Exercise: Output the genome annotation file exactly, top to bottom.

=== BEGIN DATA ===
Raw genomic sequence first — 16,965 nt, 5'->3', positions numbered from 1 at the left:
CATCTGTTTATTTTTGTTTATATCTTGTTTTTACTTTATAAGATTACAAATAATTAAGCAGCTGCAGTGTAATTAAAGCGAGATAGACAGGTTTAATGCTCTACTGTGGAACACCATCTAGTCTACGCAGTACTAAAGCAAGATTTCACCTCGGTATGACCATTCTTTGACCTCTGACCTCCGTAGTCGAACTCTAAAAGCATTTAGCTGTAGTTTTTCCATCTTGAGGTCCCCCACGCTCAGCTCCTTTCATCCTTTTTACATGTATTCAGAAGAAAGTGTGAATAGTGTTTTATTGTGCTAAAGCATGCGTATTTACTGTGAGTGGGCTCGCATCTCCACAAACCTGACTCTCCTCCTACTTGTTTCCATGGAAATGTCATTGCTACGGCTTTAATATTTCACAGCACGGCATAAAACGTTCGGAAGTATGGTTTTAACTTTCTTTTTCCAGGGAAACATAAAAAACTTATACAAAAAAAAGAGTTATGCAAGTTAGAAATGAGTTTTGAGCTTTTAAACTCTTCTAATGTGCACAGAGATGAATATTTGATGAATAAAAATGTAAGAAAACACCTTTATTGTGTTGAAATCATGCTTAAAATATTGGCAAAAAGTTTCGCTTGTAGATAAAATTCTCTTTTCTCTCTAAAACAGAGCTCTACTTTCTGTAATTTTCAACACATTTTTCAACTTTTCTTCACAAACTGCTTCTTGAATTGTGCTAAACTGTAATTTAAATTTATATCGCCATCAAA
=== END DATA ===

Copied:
Raw genomic sequence first — 16,965 nt, 5'->3', positions numbered from 1 at the left:
CATCTGTTTATTTTTGTTTATATCTTGTTTTTACTTTATAAGATTACAAATAATTAAGCAGCTGCAGTGTAATTAAAGCGAGATAGACAGGTTTAATGCTCTACTGTGGAACACCATCTAGTCTACGCAGTACTAAAGCAAGATTTCACCTCGGTATGACCATTCTTTGACCTCTGACCTCCGTAGTCGAACTCTAAAAGCATTTAGCTGTAGTTTTTCCATCTTGAGGTCCCCCACGCTCAGCTCCTTTCATCCTTTTTACATGTATTCAGAAGAAAGTGTGAATAGTGTTTTATTGTGCTAAAGCATGCGTATTTACTGTGAGTGGGCTCGCATCTCCACAAACCTGACTCTCCTCCTACTTGTTTCCATGGAAATGTCATTGCTACGGCTTTAATATTTCACAGCACGGCATAAAACGTTCGGAAGTATGGTTTTAACTTTCTTTTTCCAGGGAAACATAAAAAACTTATACAAAAAAAAGAGTTATGCAAGTTAGAAATGAGTTTTGAGCTTTTAAACTCTTCTAATGTGCACAGAGATGAATATTTGATGAATAAAAATGTAAGAAAACACCTTTATTGTGTTGAAATCATGCTTAAAATATTGGCAAAAAGTTTCGCTTGTAGATAAAATTCTCTTTTCTCTCTAAAACAGAGCTCTACTTTCTGTAATTTTCAACACATTTTTCAACTTTTCTTCACAAACTGCTTCTTGAATTGTGCTAAACTGTAATTTAAATTTATATCGCCATCAAA